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Response of NICOM stroke volume to passive leg raising to predict fluid responsiveness in critically ill patients with spontaneous breathing activity

Introduction

Volume responsiveness cannot be predicted by the respiratory variation in arterial pressure in hemodynamically unstable patients with spontaneous breathing activity. The NICOM device (Reliant®; Cheetah) (bioreactance technique) is a totally non-invasive hemodynamic monitoring technique for the measurement of stroke volume. Our objective was to test whether volume responsiveness could be predicted by the response of stroke volume measured by the NCOM device to passive leg raising (PLR) in patients with spontaneous breathing activity.

Methods

Prospective study in the respiratory critical care of a university hospital. Eleven patients with spontaneously breathing activity considered for volume expansion. An increase in stroke volume index (SVi) of 15% or more after volume expansion defined a responder patient. We measured the response of the bioreactance stroke volume to PLR and to saline infusion (500 ml over 15 minutes).

Results

The proportional changes in NiCOM-SVi induced by PLR were correlated with the proportional changes in NICOM-SVi induced by volume expansion (r = 0.67, P = 0.02). The proportional changes in NICOM-cardiac index (CI) induced by PLR were also correlated with the proportional changes in NICOM-CI induced by volume expansion (r = 0.63, P = 0.03). A PLR-induced increase in stroke volume of 9% or more predicted an increase in stroke volume of 15% or more after volume expansion with a sensitivity of 100% and a specificity of 80%.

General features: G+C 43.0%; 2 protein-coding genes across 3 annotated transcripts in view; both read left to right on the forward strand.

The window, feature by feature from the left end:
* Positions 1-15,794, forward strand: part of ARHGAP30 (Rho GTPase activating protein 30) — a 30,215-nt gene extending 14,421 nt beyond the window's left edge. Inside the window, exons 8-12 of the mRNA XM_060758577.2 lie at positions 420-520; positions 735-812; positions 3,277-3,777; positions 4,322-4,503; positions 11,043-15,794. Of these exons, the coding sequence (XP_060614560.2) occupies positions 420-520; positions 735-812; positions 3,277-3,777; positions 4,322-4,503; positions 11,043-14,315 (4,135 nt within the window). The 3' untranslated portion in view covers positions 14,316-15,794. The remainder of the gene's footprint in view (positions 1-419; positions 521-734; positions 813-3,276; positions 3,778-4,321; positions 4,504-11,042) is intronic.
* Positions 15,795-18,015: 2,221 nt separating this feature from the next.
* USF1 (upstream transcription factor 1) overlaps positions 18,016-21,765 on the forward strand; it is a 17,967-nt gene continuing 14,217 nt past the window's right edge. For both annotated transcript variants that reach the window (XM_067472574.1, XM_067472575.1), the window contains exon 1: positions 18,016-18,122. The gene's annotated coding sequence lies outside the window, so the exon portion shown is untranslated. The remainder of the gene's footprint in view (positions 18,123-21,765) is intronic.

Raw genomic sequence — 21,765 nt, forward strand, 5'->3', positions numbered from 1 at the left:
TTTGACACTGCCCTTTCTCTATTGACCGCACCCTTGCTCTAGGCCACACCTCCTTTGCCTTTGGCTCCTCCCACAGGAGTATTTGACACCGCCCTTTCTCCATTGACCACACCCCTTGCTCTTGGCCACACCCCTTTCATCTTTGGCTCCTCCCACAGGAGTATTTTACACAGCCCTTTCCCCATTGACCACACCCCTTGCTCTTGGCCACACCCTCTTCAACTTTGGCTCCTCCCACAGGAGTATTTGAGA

Conclusions

The response of NICOM-stroke volume to PLR was a good predictor of volume responsiveness. In our hemodynamically unstable patients with spontaneous breathing activity, fluid responsiveness can be assessed totally non-invasively with a bioreactance device.

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Correspondence to B Lamia.

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Lamia, B., Cuvelier, A., Declercq, P. et al. Response of NICOM stroke volume to passive leg raising to predict fluid responsiveness in critically ill patients with spontaneous breathing activity. Crit Care 14, P113 (2010). https://doi.org/10.1186/cc8345

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Keywords

  • Stroke Volume
  • Volume Responsiveness
  • Volume Expansion
  • Fluid Responsiveness
  • Saline Infusion